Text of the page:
by CARL ERNST  [forthcoming in MIDDLE EAST STUDIES ASSOCIATION BULLETIN]

Everyone knows that the work of scholars in America is often considered to be irrelevant to the real issues of life. According to the mild anti-intellectualism that seems to be an endemic feature of American culture, anything that is “academic” is automatically impractical, complex, and impenetrable – in short, it is bad. This is a little hard for professors to live with; no one likes being called a pointy-headed intellectual or an egghead. The very skills and specializations that are the keys to academic success can be seen by the public as defects that remove scholars from the sphere of ordinary existence and disqualify their pronouncements. READ MORE

Carl Ernst, UNC Chapel Hill Professor of Religious Studies, is a specialist in Islamic studies, with a focus on West and South Asia. He is co-director with Professor of Sociology Charles Kurzman of UNC Chapel Hill’s Carolina Center for the Study of the Middle East and Muslim Civilizations

FEBRUARY 29, 2012:

“The scale of homegrown Muslim-American terrorism in 2011 does not appear to have corroborated the warnings issued by government officials early in the year,” says a new study by Charles Kurzman (pictured), Professor of Sociology at the University of North Carolina, Chapel Hill, and published by the Triangle Center on Terrorism and Homeland Security — a project of Duke University, the University of North Carolina at Chapel Hill and RTI International (Research Triangle Institute International).

The report, “Muslim-American Terrorism in the Decade Since 9-11,” issued on Feb. 8, 2012,  is the third annual report on Muslim American terrorism suspects and perpetrators published by the Center.

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by JEN’NAN GHAZAL READ and MEGAN M. REYNOLDS for JOURNAL OF HEALTH AND BEHAVIOR (MARCH 2012 ISSUE) online on FEBRUARY 16, 2012:  

Abstract: This article draws on theories of gender inequality and immigrant health to hypothesize differences among the largest immigrant population, Mexicans, and a lesser known population of Middle Easterners. Using data from the 2000-2007 National Health Interview Surveys, we compare health outcomes among immigrants to those among U.S.-born whites and assess gender differences within each group. We find an immigrant story and a gender story. Mexican and Middle Eastern immigrants are healthier than U.S.-born whites, and men report better health than women regardless of nativity or ethnicity. We identify utilization of health care as a primary mechanism that contributes to both patterns. Immigrants are less likely than U.S.-born whites to interact with the health care system, and women are more likely to do so than men. Thus, immigrant and gender health disparities may partly reflect knowledge of health status rather than actual health. FULL TEXT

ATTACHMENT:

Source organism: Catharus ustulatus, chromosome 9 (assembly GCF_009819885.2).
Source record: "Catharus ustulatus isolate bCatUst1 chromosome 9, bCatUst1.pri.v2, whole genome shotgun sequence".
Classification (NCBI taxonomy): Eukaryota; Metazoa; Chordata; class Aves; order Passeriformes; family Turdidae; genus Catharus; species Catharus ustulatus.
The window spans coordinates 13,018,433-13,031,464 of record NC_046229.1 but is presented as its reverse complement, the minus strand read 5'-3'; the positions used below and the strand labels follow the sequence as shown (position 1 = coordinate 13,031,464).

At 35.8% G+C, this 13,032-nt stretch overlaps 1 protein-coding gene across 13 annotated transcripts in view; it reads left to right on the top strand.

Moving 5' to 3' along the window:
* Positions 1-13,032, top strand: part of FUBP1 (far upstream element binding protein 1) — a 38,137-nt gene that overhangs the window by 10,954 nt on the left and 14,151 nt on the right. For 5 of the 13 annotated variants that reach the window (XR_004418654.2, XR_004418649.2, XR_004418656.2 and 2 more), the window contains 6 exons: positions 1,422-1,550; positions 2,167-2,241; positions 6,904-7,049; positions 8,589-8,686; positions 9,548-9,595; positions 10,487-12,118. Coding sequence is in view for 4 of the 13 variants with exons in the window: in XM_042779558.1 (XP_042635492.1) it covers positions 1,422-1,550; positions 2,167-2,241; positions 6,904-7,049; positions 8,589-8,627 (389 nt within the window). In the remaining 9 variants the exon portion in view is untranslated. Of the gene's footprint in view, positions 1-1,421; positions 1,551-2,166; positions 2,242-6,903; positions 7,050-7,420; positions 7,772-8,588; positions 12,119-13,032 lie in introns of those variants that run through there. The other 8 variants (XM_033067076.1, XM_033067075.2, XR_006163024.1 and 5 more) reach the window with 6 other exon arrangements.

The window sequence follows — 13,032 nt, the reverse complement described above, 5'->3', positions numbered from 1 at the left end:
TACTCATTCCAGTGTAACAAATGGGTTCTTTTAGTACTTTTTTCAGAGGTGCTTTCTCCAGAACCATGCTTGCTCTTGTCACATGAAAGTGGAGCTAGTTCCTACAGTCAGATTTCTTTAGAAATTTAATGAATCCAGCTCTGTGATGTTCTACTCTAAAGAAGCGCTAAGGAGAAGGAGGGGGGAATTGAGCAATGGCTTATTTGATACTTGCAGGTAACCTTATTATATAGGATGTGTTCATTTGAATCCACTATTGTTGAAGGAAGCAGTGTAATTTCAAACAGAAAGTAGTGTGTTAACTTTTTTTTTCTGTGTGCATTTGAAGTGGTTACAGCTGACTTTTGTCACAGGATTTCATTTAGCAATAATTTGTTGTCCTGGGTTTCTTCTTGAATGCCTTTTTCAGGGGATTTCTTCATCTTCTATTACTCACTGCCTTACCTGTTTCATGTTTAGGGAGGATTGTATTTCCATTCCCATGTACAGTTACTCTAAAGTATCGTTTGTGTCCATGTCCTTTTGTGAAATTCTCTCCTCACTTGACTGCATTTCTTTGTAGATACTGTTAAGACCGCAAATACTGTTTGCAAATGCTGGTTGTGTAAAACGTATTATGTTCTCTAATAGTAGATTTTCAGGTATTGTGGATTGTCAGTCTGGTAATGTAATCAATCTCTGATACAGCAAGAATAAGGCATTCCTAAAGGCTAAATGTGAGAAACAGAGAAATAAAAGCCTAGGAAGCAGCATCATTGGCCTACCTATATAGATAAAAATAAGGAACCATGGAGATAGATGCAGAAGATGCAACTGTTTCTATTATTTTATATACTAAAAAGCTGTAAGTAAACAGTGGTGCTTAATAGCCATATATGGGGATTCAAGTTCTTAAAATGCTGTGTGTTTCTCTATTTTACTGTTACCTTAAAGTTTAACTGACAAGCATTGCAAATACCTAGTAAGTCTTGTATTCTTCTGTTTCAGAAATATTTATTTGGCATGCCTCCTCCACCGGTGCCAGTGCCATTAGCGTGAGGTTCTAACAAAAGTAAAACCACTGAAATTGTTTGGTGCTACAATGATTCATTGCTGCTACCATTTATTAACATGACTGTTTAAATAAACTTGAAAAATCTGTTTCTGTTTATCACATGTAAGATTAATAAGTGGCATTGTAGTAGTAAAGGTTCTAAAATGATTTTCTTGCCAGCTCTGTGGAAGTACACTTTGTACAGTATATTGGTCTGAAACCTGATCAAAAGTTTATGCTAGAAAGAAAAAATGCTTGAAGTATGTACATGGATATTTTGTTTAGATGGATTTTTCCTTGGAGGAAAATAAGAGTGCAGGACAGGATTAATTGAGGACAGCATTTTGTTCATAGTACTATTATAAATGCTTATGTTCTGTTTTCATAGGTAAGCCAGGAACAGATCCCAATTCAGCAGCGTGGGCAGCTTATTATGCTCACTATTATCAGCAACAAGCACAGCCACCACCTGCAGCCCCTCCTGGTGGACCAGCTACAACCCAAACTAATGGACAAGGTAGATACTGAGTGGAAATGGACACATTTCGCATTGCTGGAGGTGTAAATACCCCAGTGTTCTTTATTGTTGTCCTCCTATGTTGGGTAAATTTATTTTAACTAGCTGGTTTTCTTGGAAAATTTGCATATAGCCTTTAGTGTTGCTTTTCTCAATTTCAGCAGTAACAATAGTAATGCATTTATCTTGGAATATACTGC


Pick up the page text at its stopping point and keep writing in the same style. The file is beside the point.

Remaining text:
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by CHARLES KURZMAN for FOREIGN POLICY on FEBRUARY 10, 2012:

Elections in Egypt, and throughout the Arab Spring, pose a classic dilemma of political theory: Do you support democracy, even if it means sacrificing some civil rights? Or do you support rights, even if it means stifling democracy? FULL ARTICLE

Charles Kurzman is a professor of sociology at the University of North Carolina at Chapel Hill and author of “The Missing Martyrs: Why There Are So Few Muslim Terrorists” (Oxford University Press, 2011). He is also co-director, with professor of religious studies Carl Ernst, of  UNC Chapel Hill’s Carolina Center for the Study of the Middle East and Muslim Civilizations

SOPHIA, Volume 51, Number 1 (2012), 139-141, DOI: 10.1007/s11841-011-0293-xReview of Amyn B. Sajoo (ed.), A Companion to Muslim Ethics I.B. Tauris in Conjunction with the Institute of Ismaili Studies; London & New York, 2010, ISBN: 978-1848855953, hb, 256pp.Bruce B. Lawrence, January 20, 2012.

Bruce Lawrence is an emeritus professor of Islamic studies at Duke University. In Fall 2012 he will be teaching as an adjunct professor in Fatih Sultan Mehmet Vakif University in Istanbul, Turkey.